LumberJocks

Finish for a baseball bat

  • Advertise with us

« back to Woodworking Skill Share forum

Forum topic by richgreer posted 12-09-2010 04:10 PM 11053 views 0 times favorited 11 replies Add to Favorites Watch
View richgreer's profile

richgreer

4541 posts in 2539 days


12-09-2010 04:10 PM

I’m almost done turning a baseball bat that will be a Christmas gut. Now I’m wondering – what is the right finish for a baseball bat, if any?

It’s maple and it looks dry – it looks like it needs a finish – - but what finish should I use?

Any suggestions/opinions welcomed.

-- Rich, Cedar Rapids, IA - I'm a woodworker. I don't create beauty, I reveal it.


11 replies so far

View Gregn's profile

Gregn

1642 posts in 2448 days


#1 posted 12-09-2010 04:36 PM

My thought would be to use an oil finish given the nature of the use it will endure.

-- I don't make mistakes, I have great learning lessons, Greg

View Jim Bertelson's profile

Jim Bertelson

3963 posts in 2629 days


#2 posted 12-09-2010 05:00 PM

Interesting topic, with a google search I noted one comment that a rubbed urethane finish should be used, but I don’t know what is actually used. Laquer was the original finish it seems. I would think a wipe on oil based varnish would be the thing….......but I don’t play baseball…...........(-:

-- Jim, Anchorage Alaska

View richgreer's profile

richgreer

4541 posts in 2539 days


#3 posted 12-09-2010 05:06 PM

After posting this topic I discovered that this subject has come up before, and I even commented on it. At the time (214 days ago) I thought that no finish was needed. Today, when I look at this dry piece of maple, I realize that some kind of finish is needed. After reading the comments from back then, I think a light varnish or lacquer is called for, but I’m still interested in other opinions.

On a related subject, I wish I had a good way to burn the recipients name into the bat – I don’t.

-- Rich, Cedar Rapids, IA - I'm a woodworker. I don't create beauty, I reveal it.

View docholladay's profile

docholladay

1287 posts in 2523 days


#4 posted 12-09-2010 05:12 PM

Rich,
I’m not sure what is normal for finish, but when I have looked at bats in the sporting goods store, they appear to only have finish where the hands would be. At the very least, they have a flat finish on the business end and a finish with sheen on tbhhe handle end. I think that I would do a thin shell seal coat on the whole bat and then a satin poly finish added to the handle.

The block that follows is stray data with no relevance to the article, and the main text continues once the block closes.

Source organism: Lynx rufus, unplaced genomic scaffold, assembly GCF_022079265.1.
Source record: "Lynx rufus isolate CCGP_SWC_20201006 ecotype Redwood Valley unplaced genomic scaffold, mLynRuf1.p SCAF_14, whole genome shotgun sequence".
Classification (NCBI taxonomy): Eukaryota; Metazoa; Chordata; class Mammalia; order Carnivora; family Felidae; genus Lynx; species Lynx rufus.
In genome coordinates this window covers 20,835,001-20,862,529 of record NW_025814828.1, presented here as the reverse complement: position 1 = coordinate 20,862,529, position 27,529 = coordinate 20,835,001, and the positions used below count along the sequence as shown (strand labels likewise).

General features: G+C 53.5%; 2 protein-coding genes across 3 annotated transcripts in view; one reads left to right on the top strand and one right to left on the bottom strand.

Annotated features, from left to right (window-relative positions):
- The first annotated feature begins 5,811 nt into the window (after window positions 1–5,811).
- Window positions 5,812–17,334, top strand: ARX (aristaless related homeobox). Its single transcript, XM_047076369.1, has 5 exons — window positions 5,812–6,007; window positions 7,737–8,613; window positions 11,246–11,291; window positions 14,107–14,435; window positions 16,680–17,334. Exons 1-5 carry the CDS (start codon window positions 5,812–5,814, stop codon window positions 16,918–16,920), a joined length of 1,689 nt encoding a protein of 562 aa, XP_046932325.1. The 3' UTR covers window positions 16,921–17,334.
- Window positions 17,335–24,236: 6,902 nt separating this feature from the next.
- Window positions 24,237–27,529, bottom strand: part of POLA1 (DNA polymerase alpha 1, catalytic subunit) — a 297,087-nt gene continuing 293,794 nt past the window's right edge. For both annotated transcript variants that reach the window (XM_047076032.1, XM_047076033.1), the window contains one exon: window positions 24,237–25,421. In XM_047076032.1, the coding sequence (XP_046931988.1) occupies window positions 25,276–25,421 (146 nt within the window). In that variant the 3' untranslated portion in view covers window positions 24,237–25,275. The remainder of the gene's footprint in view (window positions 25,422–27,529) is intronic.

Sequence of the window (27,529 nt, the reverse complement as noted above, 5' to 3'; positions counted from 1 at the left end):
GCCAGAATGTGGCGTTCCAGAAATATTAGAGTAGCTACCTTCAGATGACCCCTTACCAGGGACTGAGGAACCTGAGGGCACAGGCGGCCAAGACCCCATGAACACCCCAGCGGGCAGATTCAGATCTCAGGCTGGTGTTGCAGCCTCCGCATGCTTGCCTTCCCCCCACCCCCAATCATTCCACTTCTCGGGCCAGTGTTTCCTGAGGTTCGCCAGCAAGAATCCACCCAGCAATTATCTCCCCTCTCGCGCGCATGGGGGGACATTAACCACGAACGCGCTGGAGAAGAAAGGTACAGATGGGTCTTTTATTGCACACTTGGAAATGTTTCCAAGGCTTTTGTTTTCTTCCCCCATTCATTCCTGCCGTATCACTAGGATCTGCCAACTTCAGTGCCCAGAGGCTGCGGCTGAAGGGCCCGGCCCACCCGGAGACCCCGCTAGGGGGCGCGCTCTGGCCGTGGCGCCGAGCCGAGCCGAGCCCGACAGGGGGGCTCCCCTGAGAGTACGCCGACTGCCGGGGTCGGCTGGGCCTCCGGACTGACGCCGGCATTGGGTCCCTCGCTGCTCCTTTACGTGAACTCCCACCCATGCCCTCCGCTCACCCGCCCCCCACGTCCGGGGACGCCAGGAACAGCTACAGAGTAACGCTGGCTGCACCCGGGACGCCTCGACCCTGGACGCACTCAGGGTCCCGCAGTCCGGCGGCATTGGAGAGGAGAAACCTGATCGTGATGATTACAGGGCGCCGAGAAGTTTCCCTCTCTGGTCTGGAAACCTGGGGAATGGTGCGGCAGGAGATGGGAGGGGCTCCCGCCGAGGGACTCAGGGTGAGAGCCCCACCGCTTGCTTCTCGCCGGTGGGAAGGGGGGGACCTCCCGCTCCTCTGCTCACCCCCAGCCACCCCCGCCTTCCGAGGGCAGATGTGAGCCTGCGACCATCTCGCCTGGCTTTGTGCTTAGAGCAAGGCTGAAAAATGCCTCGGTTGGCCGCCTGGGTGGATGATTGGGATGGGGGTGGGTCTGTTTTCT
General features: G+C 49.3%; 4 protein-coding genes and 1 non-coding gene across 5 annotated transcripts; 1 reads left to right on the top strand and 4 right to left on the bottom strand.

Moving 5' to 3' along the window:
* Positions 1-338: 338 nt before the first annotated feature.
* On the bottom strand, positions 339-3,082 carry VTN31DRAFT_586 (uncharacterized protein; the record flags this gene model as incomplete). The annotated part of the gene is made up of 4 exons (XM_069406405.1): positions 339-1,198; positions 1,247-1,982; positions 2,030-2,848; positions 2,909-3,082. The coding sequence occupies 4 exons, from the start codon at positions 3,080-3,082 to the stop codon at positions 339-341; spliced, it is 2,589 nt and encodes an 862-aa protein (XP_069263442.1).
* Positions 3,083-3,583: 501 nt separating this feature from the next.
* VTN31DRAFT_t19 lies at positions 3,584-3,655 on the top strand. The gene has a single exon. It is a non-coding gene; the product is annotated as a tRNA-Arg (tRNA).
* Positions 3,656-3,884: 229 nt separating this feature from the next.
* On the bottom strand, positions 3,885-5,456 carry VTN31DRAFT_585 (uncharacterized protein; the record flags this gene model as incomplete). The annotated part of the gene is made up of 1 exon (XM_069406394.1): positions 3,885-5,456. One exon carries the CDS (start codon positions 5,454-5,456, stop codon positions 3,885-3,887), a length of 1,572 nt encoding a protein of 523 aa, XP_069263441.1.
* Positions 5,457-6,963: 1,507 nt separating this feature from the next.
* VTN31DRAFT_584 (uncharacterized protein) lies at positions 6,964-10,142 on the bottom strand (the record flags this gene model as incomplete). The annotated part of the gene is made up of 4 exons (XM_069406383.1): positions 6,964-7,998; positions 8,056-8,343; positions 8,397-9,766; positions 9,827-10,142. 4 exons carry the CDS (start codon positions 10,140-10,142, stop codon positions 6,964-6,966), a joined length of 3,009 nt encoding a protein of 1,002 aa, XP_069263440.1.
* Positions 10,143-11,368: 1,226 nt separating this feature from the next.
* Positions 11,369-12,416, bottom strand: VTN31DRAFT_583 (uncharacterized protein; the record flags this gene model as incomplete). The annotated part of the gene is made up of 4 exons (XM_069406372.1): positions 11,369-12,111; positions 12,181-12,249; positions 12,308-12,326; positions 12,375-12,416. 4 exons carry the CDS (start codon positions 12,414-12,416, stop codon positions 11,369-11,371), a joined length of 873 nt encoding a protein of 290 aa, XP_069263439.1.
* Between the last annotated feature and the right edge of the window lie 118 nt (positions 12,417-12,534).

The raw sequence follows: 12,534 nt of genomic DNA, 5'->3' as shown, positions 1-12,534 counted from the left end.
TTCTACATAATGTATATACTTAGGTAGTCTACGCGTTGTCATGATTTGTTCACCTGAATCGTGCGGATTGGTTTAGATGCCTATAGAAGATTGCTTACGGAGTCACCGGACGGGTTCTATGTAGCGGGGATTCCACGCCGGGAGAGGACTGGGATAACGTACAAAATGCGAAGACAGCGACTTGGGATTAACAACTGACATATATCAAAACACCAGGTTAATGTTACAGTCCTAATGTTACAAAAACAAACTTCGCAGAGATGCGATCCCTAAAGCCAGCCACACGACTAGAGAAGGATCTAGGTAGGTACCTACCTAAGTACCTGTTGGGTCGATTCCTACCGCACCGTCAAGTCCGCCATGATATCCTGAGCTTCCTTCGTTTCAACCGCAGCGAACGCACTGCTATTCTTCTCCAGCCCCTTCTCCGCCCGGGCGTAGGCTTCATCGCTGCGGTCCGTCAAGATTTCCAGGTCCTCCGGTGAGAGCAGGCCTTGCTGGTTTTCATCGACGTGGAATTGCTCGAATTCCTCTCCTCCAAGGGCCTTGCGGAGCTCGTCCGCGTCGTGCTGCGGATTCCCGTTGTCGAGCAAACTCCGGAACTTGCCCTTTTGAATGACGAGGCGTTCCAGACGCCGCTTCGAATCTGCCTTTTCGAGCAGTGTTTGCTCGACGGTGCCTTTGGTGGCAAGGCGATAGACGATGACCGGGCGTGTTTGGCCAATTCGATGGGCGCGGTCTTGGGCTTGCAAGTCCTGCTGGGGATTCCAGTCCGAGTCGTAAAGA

Doc

-- Hey, woodworking ain't brain surgery. Just do something and keep trying till you get it. Doc

View docholladay's profile

docholladay

1287 posts in 2523 days


#5 posted 12-09-2010 05:17 PM

Wood burning kits are not expensive. If you can draw out the name as you would like for it to appear, simply glue the paper on the bat, follow that as your template and then sand the paper off when you are finished.

-- Hey, woodworking ain't brain surgery. Just do something and keep trying till you get it. Doc

View hObOmOnk's profile

hObOmOnk

1381 posts in 3592 days


#6 posted 12-09-2010 05:21 PM

Shellac was originally used.
Today, manufacturers use lacquer or varnish.

There’s a Louisville Slugger plant about twenty-five miles from my studio. Sometimes I buy seconds to use in my rustic furniture designs.

... from Kentucky

-- 温故知新

View swirt's profile

swirt

2118 posts in 2436 days


#7 posted 12-09-2010 05:49 PM

Rich if you want to go with no finish, have you tried just burnishing it (if you can get it back on the lathe). It always amazes me (in the really short time I’ve been playing at turning) how glossy a finish wood can take on with just a good burnishing from a piece of smooth scrap of similar wood. You could always wipe on a thn coat of shellac or thin poly if the burnish was not as nice looking as you wanted.

-- Galootish log blog, http://www.timberframe-tools.com

View Gregn's profile

Gregn

1642 posts in 2448 days


#8 posted 12-09-2010 06:07 PM

Rich, I have used a soldering iron and my soldering gun before getting a woodburning iron.

-- I don't make mistakes, I have great learning lessons, Greg

View childress's profile

childress

841 posts in 3006 days


#9 posted 12-09-2010 06:32 PM

If you have time, you can take it to a trophy shop and have it laser engraved. It will come out perfect!

You can also have it done after it’s finished, either way it will work.

-- Childress Woodworks

View Bovine's profile

Bovine

114 posts in 2792 days


#10 posted 12-09-2010 07:14 PM

I’d consider a Danish Oil or some other oil-varnish blend. That would both condition the wood and offer impact protection as well. You could probably put a shellac or urithane topcoat on it as well, but not sure how that would look after the bat was used.

Neat idea though Rich. My 8 year-old son LOVES baseball. I might have to figure out how to make him a bat.

-- Kansas City, KS "Nothing is as permanent as a temporary solution"

View Paul2274's profile

Paul2274

330 posts in 2577 days


#11 posted 12-09-2010 07:20 PM

Yea Rich… just a light varnish should be good…. it’s going to wear off anyway with use.
Any hobby shop should have wood burners cheap like $8-$10 bucks cheap with a couple of different tips for fine or broad detail.

Or just a little oil and pine tar….

.... mmm pine tar goodness!

Paul

Have your say...

You must be signed in to reply.

DISCLAIMER: Any posts on LJ are posted by individuals acting in their own right and do not necessarily reflect the views of LJ. LJ will not be held liable for the actions of any user.

Latest Projects | Latest Blog Entries | Latest Forum Topics

HomeRefurbers.com